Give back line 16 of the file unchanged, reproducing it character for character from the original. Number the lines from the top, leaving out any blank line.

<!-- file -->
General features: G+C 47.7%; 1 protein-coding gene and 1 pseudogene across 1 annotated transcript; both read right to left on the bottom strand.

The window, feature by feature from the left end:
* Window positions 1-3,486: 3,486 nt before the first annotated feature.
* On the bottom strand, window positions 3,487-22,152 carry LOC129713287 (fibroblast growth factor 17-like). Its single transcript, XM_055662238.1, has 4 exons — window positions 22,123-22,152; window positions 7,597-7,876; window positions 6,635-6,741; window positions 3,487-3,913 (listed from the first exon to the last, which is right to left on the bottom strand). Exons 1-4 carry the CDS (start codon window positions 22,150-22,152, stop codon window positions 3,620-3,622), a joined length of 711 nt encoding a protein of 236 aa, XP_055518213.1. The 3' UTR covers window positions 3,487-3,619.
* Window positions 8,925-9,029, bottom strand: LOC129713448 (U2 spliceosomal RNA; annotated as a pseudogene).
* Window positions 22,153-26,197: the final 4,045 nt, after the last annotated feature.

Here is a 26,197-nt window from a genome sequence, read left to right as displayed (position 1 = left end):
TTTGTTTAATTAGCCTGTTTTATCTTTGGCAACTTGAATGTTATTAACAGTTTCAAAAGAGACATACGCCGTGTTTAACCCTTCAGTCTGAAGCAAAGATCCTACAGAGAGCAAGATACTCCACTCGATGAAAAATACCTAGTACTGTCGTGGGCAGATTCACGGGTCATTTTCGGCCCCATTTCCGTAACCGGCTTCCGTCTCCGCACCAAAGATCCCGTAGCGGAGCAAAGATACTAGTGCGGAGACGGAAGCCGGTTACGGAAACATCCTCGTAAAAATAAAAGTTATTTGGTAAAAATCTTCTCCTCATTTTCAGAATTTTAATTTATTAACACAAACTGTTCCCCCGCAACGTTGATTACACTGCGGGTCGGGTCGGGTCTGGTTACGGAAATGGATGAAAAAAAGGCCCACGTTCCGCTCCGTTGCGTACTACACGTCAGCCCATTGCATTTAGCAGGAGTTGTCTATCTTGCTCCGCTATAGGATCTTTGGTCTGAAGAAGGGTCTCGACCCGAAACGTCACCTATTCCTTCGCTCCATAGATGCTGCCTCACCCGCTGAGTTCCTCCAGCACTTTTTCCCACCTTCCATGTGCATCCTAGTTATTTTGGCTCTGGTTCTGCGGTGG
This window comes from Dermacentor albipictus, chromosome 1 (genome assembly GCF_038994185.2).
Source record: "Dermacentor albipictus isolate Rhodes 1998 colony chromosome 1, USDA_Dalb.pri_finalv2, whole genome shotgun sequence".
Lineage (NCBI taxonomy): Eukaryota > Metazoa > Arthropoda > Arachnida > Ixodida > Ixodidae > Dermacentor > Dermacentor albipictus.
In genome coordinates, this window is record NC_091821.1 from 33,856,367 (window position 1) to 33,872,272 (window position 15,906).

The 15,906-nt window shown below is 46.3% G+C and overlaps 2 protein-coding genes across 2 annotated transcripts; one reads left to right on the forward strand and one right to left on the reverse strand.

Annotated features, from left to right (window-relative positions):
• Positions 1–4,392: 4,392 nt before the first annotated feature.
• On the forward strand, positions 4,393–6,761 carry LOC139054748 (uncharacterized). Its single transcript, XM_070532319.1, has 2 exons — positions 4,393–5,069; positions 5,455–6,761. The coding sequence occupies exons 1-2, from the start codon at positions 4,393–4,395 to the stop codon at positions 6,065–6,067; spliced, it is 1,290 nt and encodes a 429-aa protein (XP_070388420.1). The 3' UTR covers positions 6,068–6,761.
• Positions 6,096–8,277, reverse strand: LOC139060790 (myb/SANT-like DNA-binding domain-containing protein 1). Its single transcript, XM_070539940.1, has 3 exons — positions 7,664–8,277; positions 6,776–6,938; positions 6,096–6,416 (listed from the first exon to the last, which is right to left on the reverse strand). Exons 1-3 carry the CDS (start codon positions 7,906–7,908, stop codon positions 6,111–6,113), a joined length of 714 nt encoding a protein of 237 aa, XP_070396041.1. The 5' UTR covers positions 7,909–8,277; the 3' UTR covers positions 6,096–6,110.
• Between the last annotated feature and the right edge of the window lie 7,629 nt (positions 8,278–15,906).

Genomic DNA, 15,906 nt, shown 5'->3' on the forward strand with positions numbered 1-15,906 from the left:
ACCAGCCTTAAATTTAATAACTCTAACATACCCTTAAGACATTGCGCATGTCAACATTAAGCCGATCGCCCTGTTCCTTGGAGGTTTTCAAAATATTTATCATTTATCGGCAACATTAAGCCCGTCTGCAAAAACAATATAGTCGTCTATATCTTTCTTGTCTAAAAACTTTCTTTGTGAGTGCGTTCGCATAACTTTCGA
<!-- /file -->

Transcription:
• On the forward strand, positions 4,393–6,761 carry LOC139054748 (uncharacterized). Its single transcript, XM_070532319.1, has 2 exons — positions 4,393–5,069; positions 5,455–6,761. The coding sequence occupies exons 1-2, from the start codon at positions 4,393–4,395 to the stop codon at positions 6,065–6,067; spliced, it is 1,290 nt and encodes a 429-aa protein (XP_070388420.1). The 3' UTR covers positions 6,068–6,761.